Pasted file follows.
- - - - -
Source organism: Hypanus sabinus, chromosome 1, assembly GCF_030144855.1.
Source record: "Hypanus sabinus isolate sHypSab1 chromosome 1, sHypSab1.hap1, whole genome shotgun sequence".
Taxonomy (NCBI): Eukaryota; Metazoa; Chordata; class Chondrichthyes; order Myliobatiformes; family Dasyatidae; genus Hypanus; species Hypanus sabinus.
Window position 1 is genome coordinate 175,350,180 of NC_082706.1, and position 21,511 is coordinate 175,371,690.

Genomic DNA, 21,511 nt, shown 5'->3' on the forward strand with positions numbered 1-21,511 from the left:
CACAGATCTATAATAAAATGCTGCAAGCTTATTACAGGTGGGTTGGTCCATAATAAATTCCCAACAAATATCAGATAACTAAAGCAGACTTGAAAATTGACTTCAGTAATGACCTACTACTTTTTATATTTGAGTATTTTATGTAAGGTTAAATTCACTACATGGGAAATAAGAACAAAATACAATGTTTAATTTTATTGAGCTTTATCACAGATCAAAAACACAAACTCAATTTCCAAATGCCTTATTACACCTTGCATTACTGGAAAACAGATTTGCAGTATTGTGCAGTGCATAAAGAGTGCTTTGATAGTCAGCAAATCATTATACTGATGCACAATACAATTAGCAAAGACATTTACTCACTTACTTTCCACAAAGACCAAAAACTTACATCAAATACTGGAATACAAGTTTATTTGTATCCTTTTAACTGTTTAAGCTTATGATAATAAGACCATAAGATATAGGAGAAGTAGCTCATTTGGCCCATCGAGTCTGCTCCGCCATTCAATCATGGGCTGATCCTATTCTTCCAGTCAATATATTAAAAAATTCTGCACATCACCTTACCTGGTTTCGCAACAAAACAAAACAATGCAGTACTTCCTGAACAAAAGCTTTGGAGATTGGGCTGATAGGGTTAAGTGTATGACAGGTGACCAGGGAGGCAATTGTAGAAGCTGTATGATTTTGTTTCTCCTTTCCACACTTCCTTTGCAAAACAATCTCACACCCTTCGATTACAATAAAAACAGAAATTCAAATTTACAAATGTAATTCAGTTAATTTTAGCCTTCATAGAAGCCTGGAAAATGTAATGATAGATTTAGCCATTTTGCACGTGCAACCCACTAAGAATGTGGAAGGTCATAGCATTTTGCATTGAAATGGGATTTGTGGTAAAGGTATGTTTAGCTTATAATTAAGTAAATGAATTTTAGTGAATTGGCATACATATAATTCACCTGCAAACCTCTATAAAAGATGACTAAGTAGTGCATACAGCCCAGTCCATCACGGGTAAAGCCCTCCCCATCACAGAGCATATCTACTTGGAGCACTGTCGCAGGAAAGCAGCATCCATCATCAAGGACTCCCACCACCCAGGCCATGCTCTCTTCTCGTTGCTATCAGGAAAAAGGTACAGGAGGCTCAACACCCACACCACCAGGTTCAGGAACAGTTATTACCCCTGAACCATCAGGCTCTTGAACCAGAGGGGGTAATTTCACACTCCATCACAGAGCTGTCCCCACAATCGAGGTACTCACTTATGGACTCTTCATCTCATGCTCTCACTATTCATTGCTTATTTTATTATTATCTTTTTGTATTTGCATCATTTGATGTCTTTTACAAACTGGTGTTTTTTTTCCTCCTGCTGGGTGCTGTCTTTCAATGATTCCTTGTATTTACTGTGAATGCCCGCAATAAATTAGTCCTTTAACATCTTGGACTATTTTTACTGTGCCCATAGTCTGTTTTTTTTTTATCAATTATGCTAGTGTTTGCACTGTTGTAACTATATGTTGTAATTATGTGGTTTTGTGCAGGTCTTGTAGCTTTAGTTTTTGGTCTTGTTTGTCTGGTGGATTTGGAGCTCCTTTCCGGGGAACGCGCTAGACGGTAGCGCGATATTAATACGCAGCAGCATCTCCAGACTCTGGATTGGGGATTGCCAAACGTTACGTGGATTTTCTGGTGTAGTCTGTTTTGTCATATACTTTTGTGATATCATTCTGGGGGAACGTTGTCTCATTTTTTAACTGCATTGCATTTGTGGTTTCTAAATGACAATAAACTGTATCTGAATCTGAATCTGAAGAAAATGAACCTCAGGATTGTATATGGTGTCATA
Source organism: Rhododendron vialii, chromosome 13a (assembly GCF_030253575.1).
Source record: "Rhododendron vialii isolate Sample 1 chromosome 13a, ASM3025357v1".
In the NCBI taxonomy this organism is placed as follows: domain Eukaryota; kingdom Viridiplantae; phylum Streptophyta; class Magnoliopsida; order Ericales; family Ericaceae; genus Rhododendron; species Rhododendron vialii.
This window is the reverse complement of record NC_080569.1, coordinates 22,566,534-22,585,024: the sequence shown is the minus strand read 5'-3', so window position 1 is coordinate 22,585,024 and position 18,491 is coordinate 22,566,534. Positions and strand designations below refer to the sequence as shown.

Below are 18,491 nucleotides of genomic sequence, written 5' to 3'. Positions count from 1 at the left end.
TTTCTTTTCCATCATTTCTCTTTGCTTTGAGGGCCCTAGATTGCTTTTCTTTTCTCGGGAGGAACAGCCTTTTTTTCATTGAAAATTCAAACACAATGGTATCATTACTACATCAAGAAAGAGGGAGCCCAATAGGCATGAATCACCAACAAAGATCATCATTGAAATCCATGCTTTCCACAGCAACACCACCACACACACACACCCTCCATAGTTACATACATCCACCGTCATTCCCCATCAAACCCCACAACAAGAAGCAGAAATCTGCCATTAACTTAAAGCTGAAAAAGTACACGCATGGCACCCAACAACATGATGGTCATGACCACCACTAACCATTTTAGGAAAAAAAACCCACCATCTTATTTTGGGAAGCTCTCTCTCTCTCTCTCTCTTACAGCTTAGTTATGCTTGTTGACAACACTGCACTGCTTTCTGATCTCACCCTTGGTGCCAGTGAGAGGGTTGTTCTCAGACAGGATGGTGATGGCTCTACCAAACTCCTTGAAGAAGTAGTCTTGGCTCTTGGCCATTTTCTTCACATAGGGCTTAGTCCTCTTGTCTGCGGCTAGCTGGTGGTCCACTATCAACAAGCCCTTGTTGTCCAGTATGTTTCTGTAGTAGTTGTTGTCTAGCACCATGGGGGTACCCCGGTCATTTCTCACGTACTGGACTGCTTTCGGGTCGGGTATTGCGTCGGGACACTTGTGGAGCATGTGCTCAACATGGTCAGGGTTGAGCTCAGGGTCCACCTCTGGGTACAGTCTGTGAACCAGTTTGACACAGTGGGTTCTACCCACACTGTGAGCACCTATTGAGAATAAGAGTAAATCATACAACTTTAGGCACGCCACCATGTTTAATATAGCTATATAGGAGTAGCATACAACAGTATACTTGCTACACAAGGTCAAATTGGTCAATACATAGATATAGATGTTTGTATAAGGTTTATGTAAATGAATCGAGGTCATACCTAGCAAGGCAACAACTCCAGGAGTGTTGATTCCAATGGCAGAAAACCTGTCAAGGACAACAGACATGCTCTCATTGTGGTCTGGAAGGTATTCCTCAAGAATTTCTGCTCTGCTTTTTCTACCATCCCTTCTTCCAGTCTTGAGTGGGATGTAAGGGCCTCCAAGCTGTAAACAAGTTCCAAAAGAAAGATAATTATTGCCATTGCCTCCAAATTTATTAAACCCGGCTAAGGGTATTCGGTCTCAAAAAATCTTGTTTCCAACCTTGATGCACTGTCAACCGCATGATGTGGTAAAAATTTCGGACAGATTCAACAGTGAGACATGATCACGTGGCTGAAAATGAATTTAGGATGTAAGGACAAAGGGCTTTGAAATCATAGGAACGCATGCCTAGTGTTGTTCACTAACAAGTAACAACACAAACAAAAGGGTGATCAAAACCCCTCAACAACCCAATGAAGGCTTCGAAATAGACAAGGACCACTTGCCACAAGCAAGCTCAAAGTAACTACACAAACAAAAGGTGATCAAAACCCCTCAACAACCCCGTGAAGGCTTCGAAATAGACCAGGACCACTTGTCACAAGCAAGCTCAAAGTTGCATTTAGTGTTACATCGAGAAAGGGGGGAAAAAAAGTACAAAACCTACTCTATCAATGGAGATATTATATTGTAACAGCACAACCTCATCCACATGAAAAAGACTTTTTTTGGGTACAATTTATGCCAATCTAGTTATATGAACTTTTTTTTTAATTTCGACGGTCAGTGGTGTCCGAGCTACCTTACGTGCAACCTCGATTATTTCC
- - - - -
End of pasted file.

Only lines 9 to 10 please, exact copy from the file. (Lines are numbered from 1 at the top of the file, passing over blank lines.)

In the NCBI taxonomy this organism is placed as follows: domain Eukaryota; kingdom Viridiplantae; phylum Streptophyta; class Magnoliopsida; order Ericales; family Ericaceae; genus Rhododendron; species Rhododendron vialii.
This window is the reverse complement of record NC_080569.1, coordinates 22,566,534-22,585,024: the sequence shown is the minus strand read 5'-3', so window position 1 is coordinate 22,585,024 and position 18,491 is coordinate 22,566,534. Positions and strand designations below refer to the sequence as shown.